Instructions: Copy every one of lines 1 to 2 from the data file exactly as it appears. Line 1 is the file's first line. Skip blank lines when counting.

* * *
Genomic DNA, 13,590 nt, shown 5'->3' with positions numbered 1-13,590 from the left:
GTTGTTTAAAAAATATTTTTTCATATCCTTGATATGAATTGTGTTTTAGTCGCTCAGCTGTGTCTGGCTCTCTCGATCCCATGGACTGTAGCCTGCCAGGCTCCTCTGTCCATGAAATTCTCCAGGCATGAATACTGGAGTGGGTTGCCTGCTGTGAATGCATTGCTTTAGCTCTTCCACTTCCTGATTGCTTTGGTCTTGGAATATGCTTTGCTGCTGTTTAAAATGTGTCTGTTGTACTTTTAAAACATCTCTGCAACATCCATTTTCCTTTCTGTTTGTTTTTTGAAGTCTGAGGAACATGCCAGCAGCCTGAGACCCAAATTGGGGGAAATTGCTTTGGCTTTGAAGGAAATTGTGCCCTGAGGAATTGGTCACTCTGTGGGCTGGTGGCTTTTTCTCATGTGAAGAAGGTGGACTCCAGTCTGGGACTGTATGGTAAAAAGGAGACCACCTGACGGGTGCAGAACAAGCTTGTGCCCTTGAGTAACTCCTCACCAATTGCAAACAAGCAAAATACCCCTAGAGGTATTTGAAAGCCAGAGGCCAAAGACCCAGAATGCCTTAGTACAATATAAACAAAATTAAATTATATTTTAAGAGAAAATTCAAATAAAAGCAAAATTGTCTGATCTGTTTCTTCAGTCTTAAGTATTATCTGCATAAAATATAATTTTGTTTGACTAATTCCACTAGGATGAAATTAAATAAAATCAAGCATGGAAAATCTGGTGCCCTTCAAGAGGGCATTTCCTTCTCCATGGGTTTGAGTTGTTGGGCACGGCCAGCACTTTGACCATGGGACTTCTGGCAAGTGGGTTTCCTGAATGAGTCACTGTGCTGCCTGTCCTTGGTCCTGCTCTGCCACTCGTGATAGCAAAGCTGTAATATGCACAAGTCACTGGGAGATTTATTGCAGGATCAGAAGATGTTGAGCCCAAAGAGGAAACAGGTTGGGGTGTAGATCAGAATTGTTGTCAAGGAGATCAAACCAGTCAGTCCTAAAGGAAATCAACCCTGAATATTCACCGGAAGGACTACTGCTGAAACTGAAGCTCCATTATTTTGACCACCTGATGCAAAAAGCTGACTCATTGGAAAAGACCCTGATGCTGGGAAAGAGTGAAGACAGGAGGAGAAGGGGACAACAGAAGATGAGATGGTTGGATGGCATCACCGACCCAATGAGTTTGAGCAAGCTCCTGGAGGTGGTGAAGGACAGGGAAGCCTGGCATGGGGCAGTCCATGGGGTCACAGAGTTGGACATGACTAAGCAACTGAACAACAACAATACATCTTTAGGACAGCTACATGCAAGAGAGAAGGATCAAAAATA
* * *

Genomic DNA, 13,590 nt, shown 5'->3' with positions numbered 1-13,590 from the left:
GTTGTTTAAAAAATATTTTTTCATATCCTTGATATGAATTGTGTTTTAGTCGCTCAGCTGTGTCTGGCTCTCTCGATCCCATGGACTGTAGCCTGCCAGGCTCCTCTGTCCATGAAATTCTCCAGGCATGAATACTGGAGTGGGTTGCCTGCTGTGAATGCATTGCTTTAGCTCTTCCACTTCCTGATTGCTTTGGTCTTGGAATATGCTTTGCTGCTGTTTAAAATGTGTCTGTTGTACTTTTAAAACATCTCTGCAACATCCATTTTCCTTTCTGTTTGTTTTTTGAAGTCTGAGGAACATGCCAGCAGCCTGAGACCCAAATTGGGGGAAATTGCTTTGGCTTTGAAGGAAATTGTGCCCTGAGGAATTGGTCACTCTGTGGGCTGGTGGCTTTTTCTCATGTGAAGAAGGTGGACTCCAGTCTGGGACTGTATGGTAAAAAGGAGACCACCTGACGGGTGCAGAACAAGCTTGTGCCCTTGAGTAACTCCTCACCAATTGCAAACAAGCAAAATACCCCTAGAGGTATTTGAAAGCCAGAGGCCAAAGACCCAGAATGCCTTAGTACAATATAAACAAAATTAAATTATATTTTAAGAGAAAATTCAAATAAAAGCAAAATTGTCTGATCTGTTTCTTCAGTCTTAAGTATTATCTGCATAAAATATAATTTTGTTTGACTAATTCCACTAGGATGAAATTAAATAAAATCAAGCATGGAAAATCTGGTGCCCTTCAAGAGGGCATTTCCTTCTCCATGGGTTTGAGTTGTTGGGCACGGCCAGCACTTTGACCATGGGACTTCTGGCAAGTGGGTTTCCTGAATGAGTCACTGTGCTGCCTGTCCTTGGTCCTGCTCTGCCACTCGTGATAGCAAAGCTGTAATATGCACAAGTCACTGGGAGATTTATTGCAGGATCAGAAGATGTTGAGCCCAAAGAGGAAACAGGTTGGGGTGTAGATCAGAATTGTTGTCAAGGAGATCAAACCAGTCAGTCCTAAAGGAAATCAACCCTGAATATTCACCGGAAGGACTACTGCTGAAACTGAAGCTCCATTATTTTGACCACCTGATGCAAAAAGCTGACTCATTGGAAAAGACCCTGATGCTGGGAAAGAGTGAAGACAGGAGGAGAAGGGGACAACAGAAGATGAGATGGTTGGATGGCATCACCGACCCAATGAGTTTGAGCAAGCTCCTGGAGGTGGTGAAGGACAGGGAAGCCTGGCATGGGGCAGTCCATGGGGTCACAGAGTTGGACATGACTAAGCAACTGAACAACAACAATACATCTTTAGGACAGCTACATGCAAGAGAGAAGGATCAAAAATA